Most roses need regular applications of plant food to reach their full size and produce abundant flowers. Roses prefer a slow-release plant food that is high in phosphorus. For ever-blooming roses, feed regularly with a water-soluble plant food . Not only will regular feedings provide better blooms, but a healthy, well-fed plant is also better able to resist attacks of pests and diseases and to survive severe winter cold.
Feeding your roses will be much easier if you plant them in the right soil conditions. Roses prefer a nice mix of sandy and loamy soil. The rate and frequency of plant food applications and the appropriate plant food to use depend on the type of garden soil. Plants in sandy soil need frequent applications; those in a heavy soil may not need as many. A soil test will help determine the particular balance of the three major nutrients — nitrogen, phosphorus and potassium — that your soil is lacking.
The simplest way to feed your roses is to use Ortho RosePride. RosePride slow-release granules feed roses and flowers for 6 weeks in one easy step. It is absorbed by plant roots and moves systemically up to branches and leaves providing 6 weeks of continual feeding that won’t wash off with rain or watering. The systemic action also provides fertilization to new growth. It is endorsed by the American Rose Society. Simply apply the granules around the base of the plant, mix into the top inch or 2 of soil and water thoroughly.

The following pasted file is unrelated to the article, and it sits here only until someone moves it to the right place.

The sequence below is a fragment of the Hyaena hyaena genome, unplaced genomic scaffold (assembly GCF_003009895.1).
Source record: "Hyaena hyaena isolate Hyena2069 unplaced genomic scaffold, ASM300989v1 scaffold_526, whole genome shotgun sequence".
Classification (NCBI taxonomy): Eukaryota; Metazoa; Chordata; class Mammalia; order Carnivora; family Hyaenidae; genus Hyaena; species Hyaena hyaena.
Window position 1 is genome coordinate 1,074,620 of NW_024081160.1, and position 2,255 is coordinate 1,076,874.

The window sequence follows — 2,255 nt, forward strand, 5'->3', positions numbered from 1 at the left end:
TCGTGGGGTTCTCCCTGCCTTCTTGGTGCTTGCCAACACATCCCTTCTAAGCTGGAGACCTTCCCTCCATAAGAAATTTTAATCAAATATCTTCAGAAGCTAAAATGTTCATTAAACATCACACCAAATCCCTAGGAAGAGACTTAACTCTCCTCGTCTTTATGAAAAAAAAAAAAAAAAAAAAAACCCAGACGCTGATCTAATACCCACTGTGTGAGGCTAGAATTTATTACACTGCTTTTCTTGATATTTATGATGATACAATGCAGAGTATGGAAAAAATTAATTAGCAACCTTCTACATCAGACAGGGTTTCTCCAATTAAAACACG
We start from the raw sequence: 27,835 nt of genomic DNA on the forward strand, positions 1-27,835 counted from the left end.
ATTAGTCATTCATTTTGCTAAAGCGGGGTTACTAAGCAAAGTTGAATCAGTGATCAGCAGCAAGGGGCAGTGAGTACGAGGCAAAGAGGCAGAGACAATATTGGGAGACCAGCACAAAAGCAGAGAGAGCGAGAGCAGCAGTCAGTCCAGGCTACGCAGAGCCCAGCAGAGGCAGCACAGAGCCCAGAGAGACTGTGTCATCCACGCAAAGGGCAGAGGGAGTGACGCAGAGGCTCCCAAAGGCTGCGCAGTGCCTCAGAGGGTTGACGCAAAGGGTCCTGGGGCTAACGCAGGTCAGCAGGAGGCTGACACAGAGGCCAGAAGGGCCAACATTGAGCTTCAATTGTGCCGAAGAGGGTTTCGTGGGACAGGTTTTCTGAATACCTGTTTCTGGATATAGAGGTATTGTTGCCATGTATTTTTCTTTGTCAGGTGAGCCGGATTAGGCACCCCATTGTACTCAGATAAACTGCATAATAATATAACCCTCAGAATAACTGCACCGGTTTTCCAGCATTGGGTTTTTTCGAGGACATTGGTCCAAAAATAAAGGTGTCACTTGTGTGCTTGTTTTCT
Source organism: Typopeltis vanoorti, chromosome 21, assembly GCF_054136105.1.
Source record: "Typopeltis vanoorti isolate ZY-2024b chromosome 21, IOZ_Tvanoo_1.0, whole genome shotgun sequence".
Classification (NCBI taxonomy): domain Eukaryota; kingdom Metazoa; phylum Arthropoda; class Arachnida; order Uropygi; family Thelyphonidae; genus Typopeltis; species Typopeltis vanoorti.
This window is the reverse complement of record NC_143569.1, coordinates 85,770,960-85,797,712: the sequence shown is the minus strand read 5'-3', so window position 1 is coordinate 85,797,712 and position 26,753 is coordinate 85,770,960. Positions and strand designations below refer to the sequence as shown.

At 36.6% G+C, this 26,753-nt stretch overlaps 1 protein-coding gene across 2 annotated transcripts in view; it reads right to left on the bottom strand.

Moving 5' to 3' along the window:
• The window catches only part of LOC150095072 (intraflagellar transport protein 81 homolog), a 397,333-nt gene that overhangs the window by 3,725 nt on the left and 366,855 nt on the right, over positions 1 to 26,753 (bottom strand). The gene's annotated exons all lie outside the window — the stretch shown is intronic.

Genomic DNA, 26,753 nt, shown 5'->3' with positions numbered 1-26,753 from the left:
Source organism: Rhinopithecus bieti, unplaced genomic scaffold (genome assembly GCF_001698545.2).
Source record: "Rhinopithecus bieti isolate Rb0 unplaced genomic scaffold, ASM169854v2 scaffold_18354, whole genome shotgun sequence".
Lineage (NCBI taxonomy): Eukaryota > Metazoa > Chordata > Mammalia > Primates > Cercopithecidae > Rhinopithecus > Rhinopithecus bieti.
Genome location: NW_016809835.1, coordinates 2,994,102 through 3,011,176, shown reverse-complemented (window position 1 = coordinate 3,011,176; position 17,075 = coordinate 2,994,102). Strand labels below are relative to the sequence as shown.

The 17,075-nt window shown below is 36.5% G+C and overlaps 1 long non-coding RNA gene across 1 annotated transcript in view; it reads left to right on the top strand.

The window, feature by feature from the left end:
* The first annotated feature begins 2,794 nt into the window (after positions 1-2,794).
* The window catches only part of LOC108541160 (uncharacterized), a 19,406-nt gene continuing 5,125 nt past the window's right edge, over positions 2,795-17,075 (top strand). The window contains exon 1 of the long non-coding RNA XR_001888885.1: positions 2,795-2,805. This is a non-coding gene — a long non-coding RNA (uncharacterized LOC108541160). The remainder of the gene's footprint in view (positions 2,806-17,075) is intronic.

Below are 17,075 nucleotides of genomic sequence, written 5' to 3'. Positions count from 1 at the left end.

Dry plant foods
These are worked into the ground and are spread to the roots by watering. To be precise, you will need to know the nutrient balance in your soil to measure the proper amount of dry fertilizer to add.
Liquid plant foods
These are added to water and usually applied to the roots. Foliar liquid plant foods are sprayed onto the leaves, which absorb the nutrients. With some rose types, you should avoid spraying the leaves with a fertilizer as it may cause extra growth through the leaves and not the blooms. Ask your local nursery which type is right for the roses in your garden.
Many rose gardeners rely on a complete (contains nitrogen, phosphorus and potassium) dry plant food and supplemental applications of liquid plant food. Moisten the soil before you apply a plant food; water again after youve applied it to carry the nutrients to the roots.
How often to feed?
Species roses, old roses, and climbers usually need only one application of plant food in the early spring as the buds prepare to burst. Repeat-blooming old roses and climbers will benefit from a second feeding of liquid plant food after the first bloom.
Modern roses need regular feeding to provide energy for growth and blooms. Begin feeeding newly planted roses once they are established, about three to four weeks after planting.
Start feeding older plants after they have been pruned and the new foliage starts to appear.
In regions where winter temperatures drop below 10°F, stop applying plant foods that contain nitrogen six weeks before the anticipated first frost, and apply instead a plant food containing only phosphorus and potassium to strengthen the plant for winter.